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WorkSafe battles continue despite ‘overhaul’

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Shine Lawyers has called for greater action from WorkSafe, saying that dozens of vulnerable and injured Victorian workers continue to face protracted and unnecessary battles to recover their entitlements, despite the Victorian WorkCover Authority’s assurances that a ‘major overhaul’ is underway.

The calls come following reports by the ABC of further allegations against the authority, which was criticised by the Victorian Ombudsman in 2016 for mishandling, deliberately delaying and financially rewarding agents for terminating claims.

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Shine Lawyers Victorian General Manager Stuart Le Grand says that while he welcomes the steps the authority has taken to improve practices for the benefit of injured workers, he continues to see large numbers of injured workers left battered by the system.

“We have dozens of clients who remain in dire circumstances because of terminated or delayed benefits, or denied treatment. Many of these cases wreak of blatant unfairness including unreasonable delays in getting treatment approval, termination of benefits with no or illogical reasoning, workers being sent off to unnecessary independent medical examinations and the rejection of essential surgery. Instances of workers being forced to fight the system are not few and far between and have become commonplace. This offends commitments WorkSafe has made to demonstrate best practice in its claims handling process,” Mr Le Grand said.

“This behaviour goes against everything the authority stands for and is actually in breach of the model litigant guidelines, to which WorkSafe is a signatory. Under the guidelines, the authority has given assurances it will act fairly in handling claims, deal with claims promptly and not cause unnecessary delay. In essence, the agency is required to act with complete propriety, fairly and in accordance with the highest professional standards,” he said.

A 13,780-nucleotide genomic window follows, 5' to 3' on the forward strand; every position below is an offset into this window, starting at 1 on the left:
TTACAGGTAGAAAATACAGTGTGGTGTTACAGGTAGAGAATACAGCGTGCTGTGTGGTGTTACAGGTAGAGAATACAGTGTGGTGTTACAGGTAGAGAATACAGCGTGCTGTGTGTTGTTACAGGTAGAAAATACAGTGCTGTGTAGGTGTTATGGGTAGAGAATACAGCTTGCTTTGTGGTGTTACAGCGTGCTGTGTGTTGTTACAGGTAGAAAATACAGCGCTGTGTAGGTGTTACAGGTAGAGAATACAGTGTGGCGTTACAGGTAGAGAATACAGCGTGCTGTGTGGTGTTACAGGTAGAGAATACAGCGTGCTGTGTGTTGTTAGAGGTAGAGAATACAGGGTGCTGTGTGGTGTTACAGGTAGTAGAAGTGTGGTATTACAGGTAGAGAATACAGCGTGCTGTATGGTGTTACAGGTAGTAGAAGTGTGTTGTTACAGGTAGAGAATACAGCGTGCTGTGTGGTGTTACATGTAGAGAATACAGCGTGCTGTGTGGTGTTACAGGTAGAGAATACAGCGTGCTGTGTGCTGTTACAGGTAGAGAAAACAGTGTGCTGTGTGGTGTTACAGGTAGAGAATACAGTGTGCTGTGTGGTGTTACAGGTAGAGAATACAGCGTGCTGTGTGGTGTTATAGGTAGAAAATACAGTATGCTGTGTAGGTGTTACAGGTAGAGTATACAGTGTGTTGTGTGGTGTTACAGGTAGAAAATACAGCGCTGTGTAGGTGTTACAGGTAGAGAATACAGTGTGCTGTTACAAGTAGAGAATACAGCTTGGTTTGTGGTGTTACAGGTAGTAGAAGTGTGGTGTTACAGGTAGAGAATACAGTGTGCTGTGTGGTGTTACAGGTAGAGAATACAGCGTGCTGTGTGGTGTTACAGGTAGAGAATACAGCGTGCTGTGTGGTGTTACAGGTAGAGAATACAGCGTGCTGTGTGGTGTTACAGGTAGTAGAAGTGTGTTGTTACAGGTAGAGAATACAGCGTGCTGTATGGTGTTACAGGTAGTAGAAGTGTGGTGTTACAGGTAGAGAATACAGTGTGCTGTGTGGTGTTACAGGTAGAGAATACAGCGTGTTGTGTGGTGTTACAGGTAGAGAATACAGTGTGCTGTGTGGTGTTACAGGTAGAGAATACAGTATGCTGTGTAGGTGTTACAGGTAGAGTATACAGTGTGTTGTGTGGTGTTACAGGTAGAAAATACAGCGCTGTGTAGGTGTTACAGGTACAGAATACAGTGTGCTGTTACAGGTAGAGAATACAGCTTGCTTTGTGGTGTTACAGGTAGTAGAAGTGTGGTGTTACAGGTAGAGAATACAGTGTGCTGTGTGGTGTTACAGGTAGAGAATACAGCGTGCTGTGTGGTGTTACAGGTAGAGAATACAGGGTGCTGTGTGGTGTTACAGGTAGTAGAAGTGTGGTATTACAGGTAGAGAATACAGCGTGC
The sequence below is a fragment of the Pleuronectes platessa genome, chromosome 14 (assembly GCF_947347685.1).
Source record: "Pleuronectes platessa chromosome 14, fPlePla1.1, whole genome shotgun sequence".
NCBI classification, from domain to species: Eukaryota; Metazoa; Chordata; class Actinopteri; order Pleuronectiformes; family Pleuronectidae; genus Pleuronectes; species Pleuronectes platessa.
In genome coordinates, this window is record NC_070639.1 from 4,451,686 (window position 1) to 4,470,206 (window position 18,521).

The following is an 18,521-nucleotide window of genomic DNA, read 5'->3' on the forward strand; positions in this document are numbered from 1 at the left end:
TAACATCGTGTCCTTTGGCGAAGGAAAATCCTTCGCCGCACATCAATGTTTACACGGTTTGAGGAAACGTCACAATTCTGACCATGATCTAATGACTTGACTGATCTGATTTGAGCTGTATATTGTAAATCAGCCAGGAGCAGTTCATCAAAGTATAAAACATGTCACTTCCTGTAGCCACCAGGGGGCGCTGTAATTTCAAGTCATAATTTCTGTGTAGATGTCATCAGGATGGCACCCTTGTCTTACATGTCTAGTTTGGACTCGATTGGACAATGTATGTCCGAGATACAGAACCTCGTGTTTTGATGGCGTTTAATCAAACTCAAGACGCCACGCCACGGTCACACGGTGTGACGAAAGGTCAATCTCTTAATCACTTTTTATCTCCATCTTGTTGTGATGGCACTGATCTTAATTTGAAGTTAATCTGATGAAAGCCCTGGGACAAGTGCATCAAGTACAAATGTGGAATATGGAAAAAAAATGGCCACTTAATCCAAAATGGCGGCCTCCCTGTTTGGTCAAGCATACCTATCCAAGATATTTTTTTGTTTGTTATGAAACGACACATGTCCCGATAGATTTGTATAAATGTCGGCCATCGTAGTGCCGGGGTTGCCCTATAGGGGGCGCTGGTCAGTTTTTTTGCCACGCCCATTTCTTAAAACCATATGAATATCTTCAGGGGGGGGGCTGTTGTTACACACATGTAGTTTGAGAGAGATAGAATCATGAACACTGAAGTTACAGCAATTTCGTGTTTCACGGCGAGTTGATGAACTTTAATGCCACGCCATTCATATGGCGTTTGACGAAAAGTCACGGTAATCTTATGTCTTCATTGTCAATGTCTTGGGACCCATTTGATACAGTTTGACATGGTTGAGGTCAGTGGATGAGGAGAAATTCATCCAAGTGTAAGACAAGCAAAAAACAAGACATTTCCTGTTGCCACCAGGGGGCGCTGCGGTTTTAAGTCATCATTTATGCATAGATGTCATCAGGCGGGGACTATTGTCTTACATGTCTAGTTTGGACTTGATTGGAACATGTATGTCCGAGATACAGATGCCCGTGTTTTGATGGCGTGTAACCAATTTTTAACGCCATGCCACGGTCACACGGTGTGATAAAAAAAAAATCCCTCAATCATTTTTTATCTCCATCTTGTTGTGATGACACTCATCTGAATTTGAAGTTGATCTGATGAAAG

“Furthermore, it is entirely inappropriate to offer incentives to employees that protract or terminate claims arbitrarily,” Mr Le Grand said.

“When people come to WorkSafe, they are usually in a desperate situation where they can no longer work, support their families or cover the costs of expensive medical treatment. For injured workers to then have to battle the very agency that’s meant to support them can lead to mental anguish, extreme financial pressure leading to the fracturing of families, relationship breakdowns and the loss of family homes,” he said.

“It’s really important that WorkSafe continues to improve its claims handling practices to minimise any further harm coming to vulnerable Victorian workers.”

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Shine Lawyers – WorkSafe claim experts

If you currently have a claim with WorkSafe and have experienced significant delay, early termination or other questionable conduct, there is help available. At Shine Lawyers, we have workers compensation lawyers across Victoria who are experts at managing WorkSafe matters. We can assess your case and liaise with WorkSafe to ensure your matter is handled according to best practices. Get in touch today to make sure your rights to compensation aren’t lost.